Survey results suggest that the answer is yes and no.
Most parents know their own children quite well but overestimate the involvement of other teens in alcohol and drug abuse, according to the latest results released this week of Palo Alto's annual Reality Check Survey.
Teenagers share similar misperceptions.
Most of them lead sensible lives but vastly overestimate the risky behavior of their peers, the survey stated.
At the same time, a significant minority about 19 percent of high school students are regular alcohol users, admitting to drinking at least monthly. Between 9 and 10 percent of students say they drink weekly or daily.
The results of the annual Reality Check a comprehensive web-based survey of some 5,700 Palo Alto middle- and high-school students have been remarkably consistent over six years, said Becky Beacom, a Palo Alto Medical Foundation health-education manager who has been involved since the early days of the project.
"People are underestimating the health, the kindness, the connectedness, the good parenting in this community," Beacom said.
"Does that sound like Pollyanna? It's just the truth."
On the other hand, she cautioned, real concerns remain about the minority of Palo Alto teens who are serious abusers of alcohol and drugs.
"The gap between what's really happening and what kids think is happening is very important," she said.
"It affects abstainers, who think that they're the odd ones out.
"And for the kids who are using (drugs and alcohol) and in need of help, they often delay getting help because they're comforted with the (false) idea that they're in good company.
The annual survey was begun when then-Superintendent Mary Frances Callan and then-Police Chief Pat Dwyer grew "concerned about the number of students they were seeing with drug and alcohol problems," Beacom told a gathering of some 30 parents in the Gunn High School Library Tuesday night.
"They also were concerned that young people were starting at an earlier age, but they really had no data."
The survey is managed by the Palo Alto Drug and Alcohol Community Collaborative, representing a host of community agencies including the school district, Palo Alto Medical Foundation, the police department, the PTA and the YMCA.
People were surprised and many disbelieving in the early days of the survey, when data showed that a solid majority of teens do not use alcohol, Beacom said.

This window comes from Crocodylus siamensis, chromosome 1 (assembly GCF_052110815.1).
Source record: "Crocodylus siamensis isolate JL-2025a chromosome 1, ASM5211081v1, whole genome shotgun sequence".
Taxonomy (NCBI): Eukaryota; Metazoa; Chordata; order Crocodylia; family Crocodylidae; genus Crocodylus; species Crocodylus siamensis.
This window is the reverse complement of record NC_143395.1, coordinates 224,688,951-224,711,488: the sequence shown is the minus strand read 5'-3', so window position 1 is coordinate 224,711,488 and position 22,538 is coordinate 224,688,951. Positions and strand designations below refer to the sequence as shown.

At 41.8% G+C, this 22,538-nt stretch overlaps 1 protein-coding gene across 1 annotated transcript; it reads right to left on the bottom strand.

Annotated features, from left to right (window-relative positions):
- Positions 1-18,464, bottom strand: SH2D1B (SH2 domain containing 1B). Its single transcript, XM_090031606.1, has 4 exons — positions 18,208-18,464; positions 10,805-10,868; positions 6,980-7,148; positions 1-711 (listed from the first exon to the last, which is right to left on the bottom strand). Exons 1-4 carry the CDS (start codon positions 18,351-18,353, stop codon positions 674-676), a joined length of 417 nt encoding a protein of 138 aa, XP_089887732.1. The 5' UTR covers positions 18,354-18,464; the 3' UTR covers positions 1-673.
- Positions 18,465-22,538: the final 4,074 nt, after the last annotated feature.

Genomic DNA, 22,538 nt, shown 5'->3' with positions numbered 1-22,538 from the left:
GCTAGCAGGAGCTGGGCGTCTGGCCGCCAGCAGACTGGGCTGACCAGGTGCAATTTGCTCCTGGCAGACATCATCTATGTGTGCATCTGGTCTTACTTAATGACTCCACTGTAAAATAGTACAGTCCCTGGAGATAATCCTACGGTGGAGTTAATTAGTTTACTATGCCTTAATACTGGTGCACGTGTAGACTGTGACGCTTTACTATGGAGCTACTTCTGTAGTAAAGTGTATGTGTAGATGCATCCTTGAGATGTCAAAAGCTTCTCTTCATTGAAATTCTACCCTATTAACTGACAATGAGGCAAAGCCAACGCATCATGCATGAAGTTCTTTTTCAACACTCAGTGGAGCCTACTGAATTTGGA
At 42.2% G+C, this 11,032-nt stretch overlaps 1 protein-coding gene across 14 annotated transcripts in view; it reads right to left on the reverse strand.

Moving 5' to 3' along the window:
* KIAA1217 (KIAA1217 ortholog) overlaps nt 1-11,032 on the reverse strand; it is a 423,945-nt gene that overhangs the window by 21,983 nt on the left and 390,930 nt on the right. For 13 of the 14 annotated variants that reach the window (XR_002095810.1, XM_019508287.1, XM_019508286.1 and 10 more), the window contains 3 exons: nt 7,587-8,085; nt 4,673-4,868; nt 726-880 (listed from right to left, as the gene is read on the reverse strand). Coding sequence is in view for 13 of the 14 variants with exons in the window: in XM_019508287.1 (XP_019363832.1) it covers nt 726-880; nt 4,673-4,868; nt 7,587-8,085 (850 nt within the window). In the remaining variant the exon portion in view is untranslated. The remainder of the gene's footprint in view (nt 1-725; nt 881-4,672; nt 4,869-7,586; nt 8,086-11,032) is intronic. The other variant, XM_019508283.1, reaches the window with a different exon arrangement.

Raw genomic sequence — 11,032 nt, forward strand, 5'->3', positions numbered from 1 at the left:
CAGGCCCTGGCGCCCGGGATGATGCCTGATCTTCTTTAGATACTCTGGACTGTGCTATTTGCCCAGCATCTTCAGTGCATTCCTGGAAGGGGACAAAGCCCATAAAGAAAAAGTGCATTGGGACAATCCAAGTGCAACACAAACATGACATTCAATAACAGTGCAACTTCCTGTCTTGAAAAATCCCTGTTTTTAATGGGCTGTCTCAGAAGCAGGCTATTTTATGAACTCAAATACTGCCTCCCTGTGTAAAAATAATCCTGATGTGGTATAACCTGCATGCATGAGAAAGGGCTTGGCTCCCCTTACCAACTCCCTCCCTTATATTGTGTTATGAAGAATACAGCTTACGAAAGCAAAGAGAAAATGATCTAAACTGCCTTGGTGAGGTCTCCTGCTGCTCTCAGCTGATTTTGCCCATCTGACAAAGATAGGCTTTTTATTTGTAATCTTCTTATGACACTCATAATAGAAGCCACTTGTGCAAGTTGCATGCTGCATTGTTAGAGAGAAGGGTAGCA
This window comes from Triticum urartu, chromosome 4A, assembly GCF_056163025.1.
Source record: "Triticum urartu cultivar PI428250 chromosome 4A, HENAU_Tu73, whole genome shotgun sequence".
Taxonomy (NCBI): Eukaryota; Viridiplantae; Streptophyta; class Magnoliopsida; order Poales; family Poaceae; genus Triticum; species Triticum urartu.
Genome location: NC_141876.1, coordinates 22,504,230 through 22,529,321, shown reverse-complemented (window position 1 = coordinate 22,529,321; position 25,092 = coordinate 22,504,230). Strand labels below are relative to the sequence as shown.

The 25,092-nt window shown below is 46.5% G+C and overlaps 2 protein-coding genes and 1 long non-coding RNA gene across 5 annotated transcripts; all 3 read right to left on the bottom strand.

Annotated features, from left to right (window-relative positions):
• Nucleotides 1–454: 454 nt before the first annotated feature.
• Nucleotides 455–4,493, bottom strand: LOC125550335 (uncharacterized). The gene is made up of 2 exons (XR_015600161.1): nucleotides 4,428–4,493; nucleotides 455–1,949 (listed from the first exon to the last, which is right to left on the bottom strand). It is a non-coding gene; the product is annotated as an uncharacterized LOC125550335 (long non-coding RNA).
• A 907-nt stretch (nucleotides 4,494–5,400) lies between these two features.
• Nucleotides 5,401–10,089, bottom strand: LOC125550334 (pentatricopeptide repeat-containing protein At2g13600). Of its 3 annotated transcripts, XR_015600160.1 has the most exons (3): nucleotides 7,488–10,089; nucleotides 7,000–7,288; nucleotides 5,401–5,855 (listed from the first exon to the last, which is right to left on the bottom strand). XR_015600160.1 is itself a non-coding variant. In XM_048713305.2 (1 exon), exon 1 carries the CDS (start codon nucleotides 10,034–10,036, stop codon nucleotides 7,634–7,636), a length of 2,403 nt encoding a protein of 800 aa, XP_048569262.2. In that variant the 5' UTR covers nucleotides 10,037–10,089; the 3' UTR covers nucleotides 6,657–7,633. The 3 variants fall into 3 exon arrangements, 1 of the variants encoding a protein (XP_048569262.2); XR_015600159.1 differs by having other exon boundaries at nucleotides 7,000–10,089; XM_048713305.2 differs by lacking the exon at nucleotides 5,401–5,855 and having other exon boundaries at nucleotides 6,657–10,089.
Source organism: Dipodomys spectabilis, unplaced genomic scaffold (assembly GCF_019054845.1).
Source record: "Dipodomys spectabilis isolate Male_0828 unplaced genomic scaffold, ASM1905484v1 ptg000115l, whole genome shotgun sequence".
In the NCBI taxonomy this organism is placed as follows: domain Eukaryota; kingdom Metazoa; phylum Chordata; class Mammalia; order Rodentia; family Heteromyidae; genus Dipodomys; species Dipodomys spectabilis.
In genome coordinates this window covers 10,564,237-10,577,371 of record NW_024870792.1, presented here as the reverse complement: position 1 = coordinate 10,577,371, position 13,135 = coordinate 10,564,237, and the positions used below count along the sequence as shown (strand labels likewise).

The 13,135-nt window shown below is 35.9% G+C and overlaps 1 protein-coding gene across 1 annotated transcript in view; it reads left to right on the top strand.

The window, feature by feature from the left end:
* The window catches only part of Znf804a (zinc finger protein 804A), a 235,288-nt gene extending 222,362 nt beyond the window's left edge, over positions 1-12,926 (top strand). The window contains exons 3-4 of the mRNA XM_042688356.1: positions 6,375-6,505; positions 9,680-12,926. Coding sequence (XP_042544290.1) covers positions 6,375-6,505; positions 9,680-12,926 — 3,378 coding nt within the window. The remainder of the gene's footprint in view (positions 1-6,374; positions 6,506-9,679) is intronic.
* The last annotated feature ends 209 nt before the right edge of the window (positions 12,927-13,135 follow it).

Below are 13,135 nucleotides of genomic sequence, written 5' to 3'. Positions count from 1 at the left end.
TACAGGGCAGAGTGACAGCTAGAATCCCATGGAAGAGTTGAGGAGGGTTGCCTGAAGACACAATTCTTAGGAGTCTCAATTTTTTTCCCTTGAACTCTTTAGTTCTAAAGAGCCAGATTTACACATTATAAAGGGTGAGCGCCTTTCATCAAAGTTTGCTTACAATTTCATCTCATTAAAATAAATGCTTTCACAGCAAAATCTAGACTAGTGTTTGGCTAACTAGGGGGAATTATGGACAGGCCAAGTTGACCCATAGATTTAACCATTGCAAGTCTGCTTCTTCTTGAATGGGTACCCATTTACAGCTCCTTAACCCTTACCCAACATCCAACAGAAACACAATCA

But careful data screening and consistent results over six years suggest that the survey data is accurate, she said.
Because people's behavior is strongly influenced by what they believe their peers to be doing, it's important for parents and teens to get beyond stereotypes of "typical" teenage behavior and understand the reality, she said.
"If everybody thinks that everybody else is doing it, there's no amount of education or 'just say no' that's going to be effective," she said.
In the case of marijuana use, for example, 75 percent of Paly and Gunn students say they never use it, yet most students assumed their peers were much heavier users.
Forty-four percent of students said they had never been to a party where alcohol was present and, of those who had, 23 percent said they themselves did not drink.
On the other hand, about 10 percent of high school students said they would typically take five or more drinks at such a party.
"You have to keep both sides in mind," she said.
Survey data also consistently show that middle school students vastly overestimate the level of drinking and drug use that occurs among Palo Alto's high school students.
On the whole, teenagers aren't "boozing, binge-drinking party animals" in Palo Alto, Beacom said.
"It's extreme behavior, and it is not normal."
Beacom urged parents to trust their own instincts and to network as much as possible with other parents when grappling with difficult questions.
"The stereotype of Palo Alto parents is that they're in denial," she said.
"Some of that is true, but the other part of that same truth is that parents often know when something is wrong, and they're told, 'It's normal.'
"And then they start questioning their own good judgment and knowledge."